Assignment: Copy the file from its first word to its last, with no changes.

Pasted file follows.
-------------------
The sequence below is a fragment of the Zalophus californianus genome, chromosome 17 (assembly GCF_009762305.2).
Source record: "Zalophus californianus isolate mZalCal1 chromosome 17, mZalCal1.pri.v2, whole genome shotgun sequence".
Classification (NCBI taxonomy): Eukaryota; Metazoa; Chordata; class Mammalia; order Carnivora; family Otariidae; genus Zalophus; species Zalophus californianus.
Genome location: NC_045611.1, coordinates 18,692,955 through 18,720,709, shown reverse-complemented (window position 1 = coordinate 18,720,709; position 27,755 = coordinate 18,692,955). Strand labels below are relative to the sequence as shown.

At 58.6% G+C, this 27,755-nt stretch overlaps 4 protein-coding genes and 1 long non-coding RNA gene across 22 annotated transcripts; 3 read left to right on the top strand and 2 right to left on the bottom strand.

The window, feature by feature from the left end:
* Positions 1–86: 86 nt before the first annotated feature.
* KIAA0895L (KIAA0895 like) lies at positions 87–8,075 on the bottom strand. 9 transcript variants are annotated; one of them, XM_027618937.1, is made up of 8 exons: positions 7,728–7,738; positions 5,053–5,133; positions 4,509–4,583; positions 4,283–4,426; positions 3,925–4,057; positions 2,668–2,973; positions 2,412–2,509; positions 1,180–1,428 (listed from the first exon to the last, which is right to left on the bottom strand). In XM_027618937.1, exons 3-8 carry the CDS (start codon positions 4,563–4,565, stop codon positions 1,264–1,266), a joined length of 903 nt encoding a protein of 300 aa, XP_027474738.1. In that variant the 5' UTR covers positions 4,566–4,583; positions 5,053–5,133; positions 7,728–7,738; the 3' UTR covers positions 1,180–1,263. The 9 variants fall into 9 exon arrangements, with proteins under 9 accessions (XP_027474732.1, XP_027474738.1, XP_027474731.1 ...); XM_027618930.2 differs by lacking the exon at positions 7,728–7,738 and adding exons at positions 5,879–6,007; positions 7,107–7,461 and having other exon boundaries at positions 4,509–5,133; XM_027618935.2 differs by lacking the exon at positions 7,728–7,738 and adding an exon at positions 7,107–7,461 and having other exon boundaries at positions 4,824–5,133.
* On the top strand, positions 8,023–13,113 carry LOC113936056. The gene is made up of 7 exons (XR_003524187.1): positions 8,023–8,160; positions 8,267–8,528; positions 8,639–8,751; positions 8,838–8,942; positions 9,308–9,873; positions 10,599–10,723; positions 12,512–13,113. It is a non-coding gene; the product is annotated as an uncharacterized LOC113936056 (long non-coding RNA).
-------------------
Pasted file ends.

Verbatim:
The sequence below is a fragment of the Zalophus californianus genome, chromosome 17 (assembly GCF_009762305.2).
Source record: "Zalophus californianus isolate mZalCal1 chromosome 17, mZalCal1.pri.v2, whole genome shotgun sequence".
Classification (NCBI taxonomy): Eukaryota; Metazoa; Chordata; class Mammalia; order Carnivora; family Otariidae; genus Zalophus; species Zalophus californianus.
Genome location: NC_045611.1, coordinates 18,692,955 through 18,720,709, shown reverse-complemented (window position 1 = coordinate 18,720,709; position 27,755 = coordinate 18,692,955). Strand labels below are relative to the sequence as shown.

At 58.6% G+C, this 27,755-nt stretch overlaps 4 protein-coding genes and 1 long non-coding RNA gene across 22 annotated transcripts; 3 read left to right on the top strand and 2 right to left on the bottom strand.

The window, feature by feature from the left end:
* Positions 1–86: 86 nt before the first annotated feature.
* KIAA0895L (KIAA0895 like) lies at positions 87–8,075 on the bottom strand. 9 transcript variants are annotated; one of them, XM_027618937.1, is made up of 8 exons: positions 7,728–7,738; positions 5,053–5,133; positions 4,509–4,583; positions 4,283–4,426; positions 3,925–4,057; positions 2,668–2,973; positions 2,412–2,509; positions 1,180–1,428 (listed from the first exon to the last, which is right to left on the bottom strand). In XM_027618937.1, exons 3-8 carry the CDS (start codon positions 4,563–4,565, stop codon positions 1,264–1,266), a joined length of 903 nt encoding a protein of 300 aa, XP_027474738.1. In that variant the 5' UTR covers positions 4,566–4,583; positions 5,053–5,133; positions 7,728–7,738; the 3' UTR covers positions 1,180–1,263. The 9 variants fall into 9 exon arrangements, with proteins under 9 accessions (XP_027474732.1, XP_027474738.1, XP_027474731.1 ...); XM_027618930.2 differs by lacking the exon at positions 7,728–7,738 and adding exons at positions 5,879–6,007; positions 7,107–7,461 and having other exon boundaries at positions 4,509–5,133; XM_027618935.2 differs by lacking the exon at positions 7,728–7,738 and adding an exon at positions 7,107–7,461 and having other exon boundaries at positions 4,824–5,133.
* On the top strand, positions 8,023–13,113 carry LOC113936056. The gene is made up of 7 exons (XR_003524187.1): positions 8,023–8,160; positions 8,267–8,528; positions 8,639–8,751; positions 8,838–8,942; positions 9,308–9,873; positions 10,599–10,723; positions 12,512–13,113. It is a non-coding gene; the product is annotated as an uncharacterized LOC113936056 (long non-coding RNA).